With all that negativity said…I wouldn’t be surprised with a relief rally next week just because the recent bear run has probably exhausted itself. Perhaps a bounce of 3-5% can be expected in early October. But don’t count on another INSANE 18% bounce like we saw in July and August.

The above is what makes sense from a short-term price action standpoint. However, this train is still controlled by the economic situation. That’s how high inflation leads to recession and a bear market.

Therefore, there will be a lot of focus on the parade of economic data that kicks off each month. Here is the current slate.

10/3 = ISM Manufacturing (Today’s very weak Chicago PMI predicts increased weakness in this vital monthly report)

10/5 = ISM services likely to show an increase, as we saw from the higher spending in today’s Personal Income and Expenses report. But as said… that’s not necessarily a positive thing. We also get ADP employment, which is usually more accurate than the government report in detecting trend changes.

10/7 = Government employment situation for September. Oddly enough, this report could be negative no matter what. If it’s too strong, as with Jobless Claims last Thursday, it could scare investors that the Fed will be overly aggressive with rate hikes. On the other hand, if it starts to show weakness, it increases the likelihood of a recession and thus the bear market’s downward trend.

Bear markets are a process that typically takes 13 months to reach a lasting bottom before the next bull market comes along. This one seems pretty well on track with that average time frame, as many expect the recession to hit in the first quarter of 2023.

That will likely lead to a sell-off to the bottom. Then value-oriented investors will bottom out for the ultimate return of the economy. This is what spawns the next bull market. And that’s why we often say “it is darkest before dawnin that investors start buying stocks when the economy is at its ugliest.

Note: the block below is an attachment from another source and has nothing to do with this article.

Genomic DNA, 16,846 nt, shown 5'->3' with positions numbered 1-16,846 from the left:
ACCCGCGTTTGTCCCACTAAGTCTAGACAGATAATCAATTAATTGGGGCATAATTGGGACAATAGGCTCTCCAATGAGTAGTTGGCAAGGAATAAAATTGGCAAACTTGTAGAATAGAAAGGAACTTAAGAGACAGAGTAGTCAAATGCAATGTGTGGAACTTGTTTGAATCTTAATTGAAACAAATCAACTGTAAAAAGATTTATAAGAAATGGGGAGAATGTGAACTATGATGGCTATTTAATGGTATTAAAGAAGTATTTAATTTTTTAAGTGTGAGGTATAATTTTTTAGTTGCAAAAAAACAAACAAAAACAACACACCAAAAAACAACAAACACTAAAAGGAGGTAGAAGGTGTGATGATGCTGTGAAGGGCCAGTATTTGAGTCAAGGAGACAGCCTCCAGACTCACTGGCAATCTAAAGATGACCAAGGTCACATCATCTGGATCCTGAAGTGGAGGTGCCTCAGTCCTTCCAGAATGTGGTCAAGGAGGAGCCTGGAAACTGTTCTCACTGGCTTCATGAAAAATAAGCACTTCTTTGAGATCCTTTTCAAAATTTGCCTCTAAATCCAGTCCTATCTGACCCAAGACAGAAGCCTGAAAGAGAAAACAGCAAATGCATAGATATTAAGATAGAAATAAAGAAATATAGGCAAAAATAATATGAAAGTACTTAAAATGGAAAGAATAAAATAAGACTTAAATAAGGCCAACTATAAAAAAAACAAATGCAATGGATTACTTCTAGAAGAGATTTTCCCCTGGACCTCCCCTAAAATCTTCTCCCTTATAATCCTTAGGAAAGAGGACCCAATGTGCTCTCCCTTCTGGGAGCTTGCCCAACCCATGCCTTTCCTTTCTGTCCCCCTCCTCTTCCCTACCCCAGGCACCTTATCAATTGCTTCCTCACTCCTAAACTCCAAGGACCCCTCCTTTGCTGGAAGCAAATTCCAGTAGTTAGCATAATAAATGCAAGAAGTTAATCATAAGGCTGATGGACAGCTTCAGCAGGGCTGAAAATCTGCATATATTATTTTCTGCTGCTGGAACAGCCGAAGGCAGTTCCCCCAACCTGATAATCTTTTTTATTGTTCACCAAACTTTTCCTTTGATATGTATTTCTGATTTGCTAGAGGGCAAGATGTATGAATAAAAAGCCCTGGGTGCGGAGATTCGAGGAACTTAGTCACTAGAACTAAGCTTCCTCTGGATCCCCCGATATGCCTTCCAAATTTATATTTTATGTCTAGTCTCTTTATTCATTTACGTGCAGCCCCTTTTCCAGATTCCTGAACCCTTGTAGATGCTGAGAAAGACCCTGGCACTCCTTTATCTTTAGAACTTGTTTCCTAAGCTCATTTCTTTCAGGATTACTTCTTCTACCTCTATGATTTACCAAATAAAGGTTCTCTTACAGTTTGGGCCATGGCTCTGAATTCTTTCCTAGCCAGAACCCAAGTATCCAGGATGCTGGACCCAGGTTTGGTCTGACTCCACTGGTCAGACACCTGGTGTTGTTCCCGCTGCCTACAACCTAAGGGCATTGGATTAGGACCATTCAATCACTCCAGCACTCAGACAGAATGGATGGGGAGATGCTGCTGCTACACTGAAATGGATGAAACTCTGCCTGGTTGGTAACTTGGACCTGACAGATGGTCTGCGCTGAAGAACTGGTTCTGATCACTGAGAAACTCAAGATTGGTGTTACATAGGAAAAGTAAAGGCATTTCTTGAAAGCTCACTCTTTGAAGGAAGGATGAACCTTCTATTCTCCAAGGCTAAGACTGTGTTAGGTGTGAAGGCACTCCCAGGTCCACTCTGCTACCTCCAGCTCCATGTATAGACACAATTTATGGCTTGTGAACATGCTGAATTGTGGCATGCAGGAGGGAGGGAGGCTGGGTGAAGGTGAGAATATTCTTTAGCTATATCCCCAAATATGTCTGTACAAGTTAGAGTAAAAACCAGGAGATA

Long story short, we are still in a bear market. And probably no bottom found yet. Act accordingly.

What to do?

Discover my special portfolio of 9 easy trades to help you generate profits as the market descends further into bear market territory.

This plan has worked wonders since it kicked off in mid-August, yielding gains of +4.65% as the S&P 500 (SPY) fell more than 15%.

If you have successfully navigated the investment waters in 2022, don’t hesitate to ignore it.

However, if the bearish argument shared above makes you curious about what happens next… consider my “Bear Market Game Planwhich details the 9 unique positions in my timely and profitable portfolio.

Click here for more information >

I wish you a world of investment success!

Steve Reitmeister…but everyone calls me Reity (pronounced “Right”)
CEO, Stock News Network and Editor, Reitmeister Total return

SPY shares rose $0.70 (+0.20%) in after hours trading Friday. Year-to-date, the SPY is down -23.93%, versus a % increase in the benchmark S&P 500 index over the same period.

About the author: Steve Reitmeister

Steve is better known to the StockNews public as “Reity”. Not only is he the CEO of the company, but he also shares his 40 years of investment experience in the Reitmeister Total Return Portfolio. Learn more about Reity’s background, along with links to his most recent articles and stock selection.